The total uncertainty of the data set is represented by a full error covariance matrix Sy that describes covariances between the measurements in time for each pressure level. The covariance matrix is for each instrument given by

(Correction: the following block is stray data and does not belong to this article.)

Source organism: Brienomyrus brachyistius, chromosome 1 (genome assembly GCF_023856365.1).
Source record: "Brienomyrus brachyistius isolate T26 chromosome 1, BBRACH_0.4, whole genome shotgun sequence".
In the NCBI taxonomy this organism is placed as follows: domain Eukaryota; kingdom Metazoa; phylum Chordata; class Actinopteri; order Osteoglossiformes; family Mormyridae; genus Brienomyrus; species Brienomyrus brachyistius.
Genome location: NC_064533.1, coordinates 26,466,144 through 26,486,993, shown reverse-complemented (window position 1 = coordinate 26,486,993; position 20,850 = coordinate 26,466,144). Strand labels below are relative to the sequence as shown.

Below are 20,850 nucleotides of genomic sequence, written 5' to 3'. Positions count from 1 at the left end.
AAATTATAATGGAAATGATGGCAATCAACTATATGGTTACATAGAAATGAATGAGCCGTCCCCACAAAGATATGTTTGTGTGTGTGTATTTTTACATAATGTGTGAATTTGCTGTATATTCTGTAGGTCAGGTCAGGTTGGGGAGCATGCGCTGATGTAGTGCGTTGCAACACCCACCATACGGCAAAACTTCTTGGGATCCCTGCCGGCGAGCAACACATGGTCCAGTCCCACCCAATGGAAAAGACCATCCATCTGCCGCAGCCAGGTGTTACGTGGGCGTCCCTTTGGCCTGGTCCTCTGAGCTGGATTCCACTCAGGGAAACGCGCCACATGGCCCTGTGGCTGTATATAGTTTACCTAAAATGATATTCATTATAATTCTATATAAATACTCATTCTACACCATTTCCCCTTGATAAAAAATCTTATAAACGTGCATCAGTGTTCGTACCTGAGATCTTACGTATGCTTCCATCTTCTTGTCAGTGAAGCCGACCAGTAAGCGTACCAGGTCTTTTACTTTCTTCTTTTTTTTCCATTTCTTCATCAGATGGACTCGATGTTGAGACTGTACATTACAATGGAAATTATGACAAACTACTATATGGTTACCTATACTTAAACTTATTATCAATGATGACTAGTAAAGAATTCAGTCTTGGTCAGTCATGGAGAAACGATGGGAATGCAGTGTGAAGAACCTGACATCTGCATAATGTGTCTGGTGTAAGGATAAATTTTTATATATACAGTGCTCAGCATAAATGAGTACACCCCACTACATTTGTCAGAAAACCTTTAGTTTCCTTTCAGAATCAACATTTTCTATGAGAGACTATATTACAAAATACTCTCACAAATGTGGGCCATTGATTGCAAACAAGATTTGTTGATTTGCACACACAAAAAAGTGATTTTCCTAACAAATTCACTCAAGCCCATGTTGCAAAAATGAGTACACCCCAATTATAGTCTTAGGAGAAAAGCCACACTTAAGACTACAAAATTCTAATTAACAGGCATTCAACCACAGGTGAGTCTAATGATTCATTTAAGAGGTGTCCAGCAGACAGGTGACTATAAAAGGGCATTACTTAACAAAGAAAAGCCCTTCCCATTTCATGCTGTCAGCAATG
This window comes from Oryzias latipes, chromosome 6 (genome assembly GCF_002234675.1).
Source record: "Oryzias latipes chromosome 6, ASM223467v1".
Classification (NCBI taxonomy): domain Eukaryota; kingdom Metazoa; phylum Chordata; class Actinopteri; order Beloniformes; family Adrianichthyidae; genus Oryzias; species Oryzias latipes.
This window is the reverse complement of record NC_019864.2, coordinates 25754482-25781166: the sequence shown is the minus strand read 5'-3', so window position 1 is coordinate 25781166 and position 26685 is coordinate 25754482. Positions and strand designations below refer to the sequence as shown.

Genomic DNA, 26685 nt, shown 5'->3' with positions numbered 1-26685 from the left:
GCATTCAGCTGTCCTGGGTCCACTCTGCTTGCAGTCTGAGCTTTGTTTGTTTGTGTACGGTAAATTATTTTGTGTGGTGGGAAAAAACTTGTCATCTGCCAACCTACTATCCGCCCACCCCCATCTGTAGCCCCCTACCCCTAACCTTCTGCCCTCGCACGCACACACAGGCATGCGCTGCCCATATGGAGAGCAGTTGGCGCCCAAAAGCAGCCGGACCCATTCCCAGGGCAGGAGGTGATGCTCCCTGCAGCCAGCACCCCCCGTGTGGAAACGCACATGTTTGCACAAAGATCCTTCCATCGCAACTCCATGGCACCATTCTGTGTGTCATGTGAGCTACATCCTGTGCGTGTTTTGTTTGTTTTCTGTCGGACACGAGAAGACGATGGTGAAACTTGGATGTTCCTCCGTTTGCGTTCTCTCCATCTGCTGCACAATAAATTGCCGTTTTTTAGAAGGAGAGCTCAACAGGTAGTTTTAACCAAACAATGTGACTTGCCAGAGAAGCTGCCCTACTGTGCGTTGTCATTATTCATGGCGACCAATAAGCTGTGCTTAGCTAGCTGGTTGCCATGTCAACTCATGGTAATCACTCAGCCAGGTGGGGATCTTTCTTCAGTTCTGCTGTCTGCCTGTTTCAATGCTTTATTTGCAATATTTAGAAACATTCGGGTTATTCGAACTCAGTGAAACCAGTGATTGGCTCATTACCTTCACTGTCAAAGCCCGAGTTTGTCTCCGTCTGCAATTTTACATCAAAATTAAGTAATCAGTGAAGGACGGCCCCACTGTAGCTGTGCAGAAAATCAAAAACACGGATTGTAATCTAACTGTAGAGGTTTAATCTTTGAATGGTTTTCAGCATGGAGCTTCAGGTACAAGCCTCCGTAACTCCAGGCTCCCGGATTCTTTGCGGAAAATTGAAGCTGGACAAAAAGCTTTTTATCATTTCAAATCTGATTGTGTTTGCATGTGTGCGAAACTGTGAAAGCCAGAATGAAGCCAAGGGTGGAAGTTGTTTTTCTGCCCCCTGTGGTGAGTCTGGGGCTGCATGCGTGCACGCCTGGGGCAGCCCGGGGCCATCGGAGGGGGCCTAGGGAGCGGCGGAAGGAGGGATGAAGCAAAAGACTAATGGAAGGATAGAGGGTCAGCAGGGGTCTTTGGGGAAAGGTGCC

where Sinstr gives the monthly uncertainty estimates for the instrument, Sautocorr accounts for residuals autocorrelated in time which are caused by atmospheric variation not captured by the trend model, and Sbias describes the bias uncertainties when a bias is considered. The diagonal elements of Sinstr are set to the monthly means of the measurement uncertainties for each instrument. For lidar data this is on average 4 % for the OHP lidar and 6 % at MOH between ∼ 20 and 40 km, with smallest uncertainties in the middle stratosphere. For the ozonesonde, the uncertainty is assumed to be 5 % for all ECC sondes and 10 % for BM sondes (Harris et al., 1998; Smit and ASOPOS Panel, 2013). For SOMORA we use uncertainties composed of smoothing and observational error, ranging from 1 % to 2 % in the middle stratosphere and 2 % to 7 % in the upper stratosphere. The Aura/MLS uncertainties used range between 2 % and 5 % throughout the stratosphere. For GROMOS we use uncertainty estimates as described by Moreira et al. (2015), composed of the standard error (, with standard deviation σ and degrees of freedom DOF) of the monthly means, an instrumental uncertainty (measurement noise), and an estimated systematic instrument uncertainty obtained from cross-comparison. The resulting uncertainty values are approximately 5 % in the middle stratosphere, 6 % to 8 % in the lower stratosphere, and 6 % to 7 % in the upper stratosphere. The off-diagonal elements of Sinstr are set to zero, assuming no error correlation between the measurements in time. The additional covariance matrix Sautocorr, which is added to Sinstr, is first also set to zero. In a second iteration, autocorrelation coefficients are inferred from residuals of the initial trend fit. The mean variance of Sautocorr is scaled such that the χ2 divided by the degrees of freedom of the trend fit with the new Sy becomes unity. The degrees of freedom are the number of data points minus the number of fitted variables. The latter are the number of the coefficients of the trend model plus the number of relevant correlation terms inferred by the procedure described above. This additional covariance matrix Sautocorr represents contributions to the fit residuals which are not caused by data errors but by phenomena that are not represented by the trend model. Sautocorr is only considered if the initial normalized χ2 is larger than unity, which is not the case if the assumed data errors are larger than the fit residuals (Stiller et al., 2012). The more sophisticated uncertainty estimates that we use for GROMOS are larger than the residuals in the first regression fit (χ2<1), which means that the time correlated residuals (Sautocorr) are not considered for the GROMOS trend. For all the other instruments, however, correlated residuals are considered because we use simple instrumental uncertainties that are usually smaller than the fitted residuals.